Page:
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  • Writer's pictureLisa Klein

Fall Yardwork...

If you haven't already taken care of your fall yardwork, the forecast for the next few days looks great to head outside and check this one off your to-do list. I know this isn't everyone's idea of a fun time. However, the great news is that while there are a few items you should tend to now, most can wait until springtime.

Truth be told, I enjoy working in the yard and find it quite relaxing. However, with two teenage boys in the house, I seem to always get stuck doing the laundry while the boys end up tending to the lawn.

Below you will find some notes on a few things you will want to get cleaned up before we settle into our LONG winter.



Peonies are one of my favorites and taking care of them now will ensure BEAUTIFUL flowers in the Spring.

Before the snow comes, cut your peonies down to the ground.


Cut back foliage in late summer or early fall when they turn brown.

First, grab the dead leaves around the outer base and gently pull, they will come right off. Then rake your fingers through the plant and remove the rest of the dead leaves. Now prune the green leaves down. If you notice any stiff brown stems (that look like straws) pull those out, they should come out easily.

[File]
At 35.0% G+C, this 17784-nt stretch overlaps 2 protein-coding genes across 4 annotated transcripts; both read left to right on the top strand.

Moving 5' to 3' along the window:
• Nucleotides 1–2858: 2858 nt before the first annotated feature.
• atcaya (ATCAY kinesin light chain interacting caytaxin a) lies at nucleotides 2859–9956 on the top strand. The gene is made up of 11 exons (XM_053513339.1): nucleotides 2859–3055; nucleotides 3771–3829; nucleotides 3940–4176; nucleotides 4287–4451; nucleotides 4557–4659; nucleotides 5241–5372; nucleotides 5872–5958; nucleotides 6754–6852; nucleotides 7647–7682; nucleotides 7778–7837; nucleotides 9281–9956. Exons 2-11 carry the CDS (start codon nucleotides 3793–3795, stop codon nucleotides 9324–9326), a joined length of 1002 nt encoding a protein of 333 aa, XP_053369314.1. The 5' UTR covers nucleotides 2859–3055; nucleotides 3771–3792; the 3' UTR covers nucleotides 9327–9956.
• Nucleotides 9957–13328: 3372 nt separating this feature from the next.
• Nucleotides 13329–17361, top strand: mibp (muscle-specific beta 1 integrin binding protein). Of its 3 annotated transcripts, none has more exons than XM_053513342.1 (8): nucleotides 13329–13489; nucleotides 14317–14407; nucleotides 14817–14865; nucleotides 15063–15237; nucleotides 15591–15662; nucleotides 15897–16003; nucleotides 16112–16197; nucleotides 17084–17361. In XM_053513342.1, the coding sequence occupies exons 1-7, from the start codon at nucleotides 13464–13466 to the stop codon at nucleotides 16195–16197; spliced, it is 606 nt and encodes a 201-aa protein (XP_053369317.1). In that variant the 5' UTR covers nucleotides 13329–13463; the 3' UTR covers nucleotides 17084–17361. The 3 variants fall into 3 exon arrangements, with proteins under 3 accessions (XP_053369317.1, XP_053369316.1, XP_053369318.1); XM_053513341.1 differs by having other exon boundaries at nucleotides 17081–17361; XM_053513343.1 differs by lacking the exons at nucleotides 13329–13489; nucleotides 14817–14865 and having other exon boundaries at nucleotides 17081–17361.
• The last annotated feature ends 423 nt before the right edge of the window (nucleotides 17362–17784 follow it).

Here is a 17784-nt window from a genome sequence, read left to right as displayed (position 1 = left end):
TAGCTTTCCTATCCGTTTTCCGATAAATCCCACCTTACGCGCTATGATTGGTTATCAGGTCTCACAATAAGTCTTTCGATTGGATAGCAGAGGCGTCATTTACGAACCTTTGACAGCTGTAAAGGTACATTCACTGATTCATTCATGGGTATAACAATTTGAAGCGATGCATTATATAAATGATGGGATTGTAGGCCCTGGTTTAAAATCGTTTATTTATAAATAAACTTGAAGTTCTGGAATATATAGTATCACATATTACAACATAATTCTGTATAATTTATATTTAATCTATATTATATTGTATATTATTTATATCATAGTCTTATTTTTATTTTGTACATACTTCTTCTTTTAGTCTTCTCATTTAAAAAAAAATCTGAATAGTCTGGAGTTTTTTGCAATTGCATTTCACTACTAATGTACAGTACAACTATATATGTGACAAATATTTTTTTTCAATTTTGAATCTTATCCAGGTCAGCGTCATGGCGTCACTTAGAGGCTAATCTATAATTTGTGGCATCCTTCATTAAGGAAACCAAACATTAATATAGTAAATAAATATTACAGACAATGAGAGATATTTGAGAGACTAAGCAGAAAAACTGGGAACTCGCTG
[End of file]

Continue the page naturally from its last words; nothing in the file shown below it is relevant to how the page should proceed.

Once your hostas are done for the year or after a frost (you will know because they will look sad with little to no green remaining) it is time to cut them back. Leave just a few inches above the ground and tidy up the ground around it so it is nice and clean.


Dead limbs on trees: If you know it’s dead, get it down before winter arrives.

Shrub roses: While it is best to tackle rose pruning in early spring when plants are dormant, if you have large or overgrown shrub rose bushes you can prune up to 2 to 4 inches of canes to help protect the plant. Wait to prune until after several hard freezes or you risk triggering new growth.

Perennials with disease issues: This list includes bearded iris, hollyhocks and any plants with a powdery mildew problem, like peony and garden phlox. Cut stems back to 2 to 4 inches and destroy (don’t compost) the prunings.

Suckers: Some plants send up shoots around the base of the original plant. With suckering shrubs, one plant can eventually form a colony. Remove suckers whenever you spot them, cutting them as close to the base as possible.


These include:

  • Sedum (except mine this year since they were destroyed by the tornadoes)

  • Hydrangeas

  • Weigela (prune after they have finished blooming)

  • Lilacs. Prune after the flowers have faded. Lilacs set next season's buds almost immediately, if you prune too late you will sacrifice next year's flowers

If these names for flowers/plants were like reading something in a foreign language, post a picture and I will do my best to walk you through how to best care for the plant.

*If you have any questions about a plant that is not listed, leave me a comment. If I don't know, let me do the research!!

Happy Fall!

Here for you, Lisa

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